People like to be surrounded by the familiar. The greetings of a long-time neighbor, the knowledge that #7 is the dairy aisle in the grocery store or the blooming of the same lilac bush every spring are all markers that we are home, where we belong. For no demographic is this truer than for seniors.
Research indicates that 90 percent of America's graying population prefers to age in place, where friends, family and a lifetime's worth of routine and experience abound. But is your area really the best place for an aging senior?
Why Are Cities Good for Seniors?
As much as you love the small town you live in, think about moving to a city as you get older. Currently live near a city? Think about staying. They offer lots of great resources for seniors, such as cultural and educational possibilities, transportation options and universities with top-notch hospitals.
Read our article how to Build Key Connections for Aging in Place »
"There's more to happiness than just sunny days," says Paul H. Irving, senior managing director and chief operating officer of the Milken Institute, a California-based, non-profit think tank. "People need to continue to work, stay engaged, stimulated and productive in order to maintain a strong sense of community involvement and happiness."
What Cities Are Good for Seniors?
In 2012, the Milken Institute released a study, "Best Cities for Successful Aging" that ranks, compares and measures 359 metropolitan areas. The rankings were based upon 78 indicators, such as health care, wellness, living arrangements, transportation and community engagement, and looked at issues as diverse as cost of living, availability of fitness centers and access to cultural activities.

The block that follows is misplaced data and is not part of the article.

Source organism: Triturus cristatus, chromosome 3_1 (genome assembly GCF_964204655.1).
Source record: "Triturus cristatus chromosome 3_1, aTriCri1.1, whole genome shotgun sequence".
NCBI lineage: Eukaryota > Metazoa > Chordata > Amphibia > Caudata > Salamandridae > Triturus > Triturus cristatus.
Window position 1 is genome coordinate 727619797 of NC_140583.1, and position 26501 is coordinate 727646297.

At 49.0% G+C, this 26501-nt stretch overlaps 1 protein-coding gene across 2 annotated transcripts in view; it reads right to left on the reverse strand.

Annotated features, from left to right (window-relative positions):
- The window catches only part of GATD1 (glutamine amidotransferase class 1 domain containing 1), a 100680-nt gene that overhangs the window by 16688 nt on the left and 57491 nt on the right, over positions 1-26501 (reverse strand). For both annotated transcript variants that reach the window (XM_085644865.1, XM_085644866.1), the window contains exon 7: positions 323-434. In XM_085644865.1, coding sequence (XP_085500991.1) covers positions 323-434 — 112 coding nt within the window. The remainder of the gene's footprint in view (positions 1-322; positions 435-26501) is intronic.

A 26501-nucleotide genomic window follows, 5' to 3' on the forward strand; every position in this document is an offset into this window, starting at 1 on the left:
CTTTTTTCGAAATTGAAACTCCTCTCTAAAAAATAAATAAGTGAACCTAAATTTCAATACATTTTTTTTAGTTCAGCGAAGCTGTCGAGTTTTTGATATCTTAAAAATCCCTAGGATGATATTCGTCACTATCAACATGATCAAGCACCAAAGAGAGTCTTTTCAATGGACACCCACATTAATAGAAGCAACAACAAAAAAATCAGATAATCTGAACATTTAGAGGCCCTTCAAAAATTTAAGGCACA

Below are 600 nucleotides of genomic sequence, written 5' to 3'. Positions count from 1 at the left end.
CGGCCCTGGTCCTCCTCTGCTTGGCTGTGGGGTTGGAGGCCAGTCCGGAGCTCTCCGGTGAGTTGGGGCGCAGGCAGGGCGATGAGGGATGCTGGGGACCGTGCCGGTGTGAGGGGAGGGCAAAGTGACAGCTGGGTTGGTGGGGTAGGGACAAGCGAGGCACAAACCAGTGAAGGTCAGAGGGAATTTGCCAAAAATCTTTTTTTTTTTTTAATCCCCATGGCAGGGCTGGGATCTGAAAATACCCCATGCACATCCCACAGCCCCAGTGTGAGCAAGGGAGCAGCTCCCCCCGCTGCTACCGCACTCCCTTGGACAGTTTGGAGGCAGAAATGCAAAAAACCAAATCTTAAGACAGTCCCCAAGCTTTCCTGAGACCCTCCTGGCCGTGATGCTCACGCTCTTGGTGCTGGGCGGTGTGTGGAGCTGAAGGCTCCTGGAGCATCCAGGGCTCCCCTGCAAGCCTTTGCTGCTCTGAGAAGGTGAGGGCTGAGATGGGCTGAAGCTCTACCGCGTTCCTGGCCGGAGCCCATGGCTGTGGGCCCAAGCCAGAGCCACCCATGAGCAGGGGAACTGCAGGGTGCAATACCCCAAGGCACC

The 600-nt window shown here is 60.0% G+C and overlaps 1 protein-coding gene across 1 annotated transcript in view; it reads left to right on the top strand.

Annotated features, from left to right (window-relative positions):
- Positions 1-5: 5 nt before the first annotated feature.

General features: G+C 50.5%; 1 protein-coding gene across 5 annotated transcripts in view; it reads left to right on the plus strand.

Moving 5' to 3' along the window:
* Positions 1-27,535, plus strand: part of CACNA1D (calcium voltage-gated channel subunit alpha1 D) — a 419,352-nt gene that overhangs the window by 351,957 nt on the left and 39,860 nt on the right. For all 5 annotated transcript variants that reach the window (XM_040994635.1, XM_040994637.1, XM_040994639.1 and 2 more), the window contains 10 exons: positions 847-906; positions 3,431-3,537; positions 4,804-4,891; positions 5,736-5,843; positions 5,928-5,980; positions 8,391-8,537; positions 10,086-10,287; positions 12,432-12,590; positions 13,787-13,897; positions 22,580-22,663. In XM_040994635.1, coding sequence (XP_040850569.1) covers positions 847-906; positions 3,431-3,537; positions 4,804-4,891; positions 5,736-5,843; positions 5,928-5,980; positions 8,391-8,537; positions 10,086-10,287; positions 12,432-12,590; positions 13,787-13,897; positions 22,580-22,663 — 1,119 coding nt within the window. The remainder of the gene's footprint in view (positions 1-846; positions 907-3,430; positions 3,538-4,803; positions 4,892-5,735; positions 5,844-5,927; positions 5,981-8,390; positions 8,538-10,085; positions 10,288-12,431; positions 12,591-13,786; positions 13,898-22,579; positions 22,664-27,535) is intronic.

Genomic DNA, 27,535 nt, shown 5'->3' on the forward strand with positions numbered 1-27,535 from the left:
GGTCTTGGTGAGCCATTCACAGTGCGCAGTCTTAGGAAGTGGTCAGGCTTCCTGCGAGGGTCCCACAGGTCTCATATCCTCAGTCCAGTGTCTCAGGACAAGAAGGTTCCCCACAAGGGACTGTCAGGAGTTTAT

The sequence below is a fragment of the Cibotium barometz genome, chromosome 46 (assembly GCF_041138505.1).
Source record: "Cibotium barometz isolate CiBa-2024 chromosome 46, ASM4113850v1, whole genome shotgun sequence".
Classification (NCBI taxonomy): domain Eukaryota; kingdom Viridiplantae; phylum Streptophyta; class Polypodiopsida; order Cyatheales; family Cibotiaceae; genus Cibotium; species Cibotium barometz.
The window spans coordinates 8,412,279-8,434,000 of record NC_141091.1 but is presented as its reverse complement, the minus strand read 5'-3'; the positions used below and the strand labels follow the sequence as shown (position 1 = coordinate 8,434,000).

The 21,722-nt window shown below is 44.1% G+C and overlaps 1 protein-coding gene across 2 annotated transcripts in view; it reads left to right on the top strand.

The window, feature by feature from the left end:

Interestingly, despite popular belief, cities located in the Midwest and Northeast ranked higher among all satisfaction categories than those in the sunny South. One reason for this is the large amount of universities and other cultural institutions that offer opportunities for seniors.
While not all of the locations earned high marks in categories, most feature opportunities for seniors to live healthy, active and engaged lives. "The report underlies the importance of staying connected to your people and your life," says Irving, who lives in California near his aging mom.
See if your city made the list:
The Top Ten Large Metros
- Provo-Orem, Utah
- Madison, Wisconsin
- Omaha-Council Bluffs, Nebraska/Iowa
- Boston-Cambridge-Quincy, Massachusetts/New Hampshire
- New York-Northern New Jersey-Long Island, New York/New Jersey/Pennsylvania
- Des Moines, Iowa
- Salt Lake City, Utah
- Toledo, Ohio
- Washington, D.C.-Arlington-Alexandria, Virginia/Maryland/West Virginia
- Pittsburgh, Pennsylvania
The Top Ten Small Metros
- Sioux Falls, South Dakota
- Iowa City, Iowa
- Bismarck, North Dakota
- Columbia, Missouri
- Rochester, Minnesota
- Gainesville, Florida
- Ann Arbor, Michigan
- Missoula, Montana
- Durham-Chapel Hill, North Carolina
- Rapid City, South Dakota
Vitality, productivity and contribution can and do extend until the very edges of our lives. While needs and preferences vary, certain universal desires tend to hold true. For older Americans, the ability to age in place near those we love with health, dignity and engagement seem to top the list, no matter what city we call home.
Corey Whelan is a freelance writer in New York. Her work can be found here.